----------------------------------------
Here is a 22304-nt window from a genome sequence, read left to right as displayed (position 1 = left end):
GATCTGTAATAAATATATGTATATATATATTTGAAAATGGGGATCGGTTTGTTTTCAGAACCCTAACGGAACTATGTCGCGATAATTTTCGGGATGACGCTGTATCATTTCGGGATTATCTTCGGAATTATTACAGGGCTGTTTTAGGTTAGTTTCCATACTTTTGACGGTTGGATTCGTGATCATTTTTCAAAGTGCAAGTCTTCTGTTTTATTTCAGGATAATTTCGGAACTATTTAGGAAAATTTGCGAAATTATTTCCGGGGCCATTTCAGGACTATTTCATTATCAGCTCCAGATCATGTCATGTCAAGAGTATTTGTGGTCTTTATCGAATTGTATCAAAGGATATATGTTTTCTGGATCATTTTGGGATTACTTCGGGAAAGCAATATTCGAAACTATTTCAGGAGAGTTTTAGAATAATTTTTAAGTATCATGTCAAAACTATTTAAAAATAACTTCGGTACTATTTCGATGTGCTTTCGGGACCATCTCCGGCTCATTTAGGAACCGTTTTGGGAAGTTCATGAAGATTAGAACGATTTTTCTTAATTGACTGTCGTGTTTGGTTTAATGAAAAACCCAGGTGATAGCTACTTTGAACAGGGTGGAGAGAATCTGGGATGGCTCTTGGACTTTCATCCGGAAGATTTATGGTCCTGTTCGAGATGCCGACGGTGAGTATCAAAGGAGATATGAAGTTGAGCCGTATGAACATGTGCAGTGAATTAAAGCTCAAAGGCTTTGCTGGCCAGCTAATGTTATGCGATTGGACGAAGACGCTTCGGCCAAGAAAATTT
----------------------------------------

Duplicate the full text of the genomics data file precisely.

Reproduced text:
Here is a 22304-nt window from a genome sequence, read left to right as displayed (position 1 = left end):
GATCTGTAATAAATATATGTATATATATATTTGAAAATGGGGATCGGTTTGTTTTCAGAACCCTAACGGAACTATGTCGCGATAATTTTCGGGATGACGCTGTATCATTTCGGGATTATCTTCGGAATTATTACAGGGCTGTTTTAGGTTAGTTTCCATACTTTTGACGGTTGGATTCGTGATCATTTTTCAAAGTGCAAGTCTTCTGTTTTATTTCAGGATAATTTCGGAACTATTTAGGAAAATTTGCGAAATTATTTCCGGGGCCATTTCAGGACTATTTCATTATCAGCTCCAGATCATGTCATGTCAAGAGTATTTGTGGTCTTTATCGAATTGTATCAAAGGATATATGTTTTCTGGATCATTTTGGGATTACTTCGGGAAAGCAATATTCGAAACTATTTCAGGAGAGTTTTAGAATAATTTTTAAGTATCATGTCAAAACTATTTAAAAATAACTTCGGTACTATTTCGATGTGCTTTCGGGACCATCTCCGGCTCATTTAGGAACCGTTTTGGGAAGTTCATGAAGATTAGAACGATTTTTCTTAATTGACTGTCGTGTTTGGTTTAATGAAAAACCCAGGTGATAGCTACTTTGAACAGGGTGGAGAGAATCTGGGATGGCTCTTGGACTTTCATCCGGAAGATTTATGGTCCTGTTCGAGATGCCGACGGTGAGTATCAAAGGAGATATGAAGTTGAGCCGTATGAACATGTGCAGTGAATTAAAGCTCAAAGGCTTTGCTGGCCAGCTAATGTTATGCGATTGGACGAAGACGCTTCGGCCAAGAAAATTT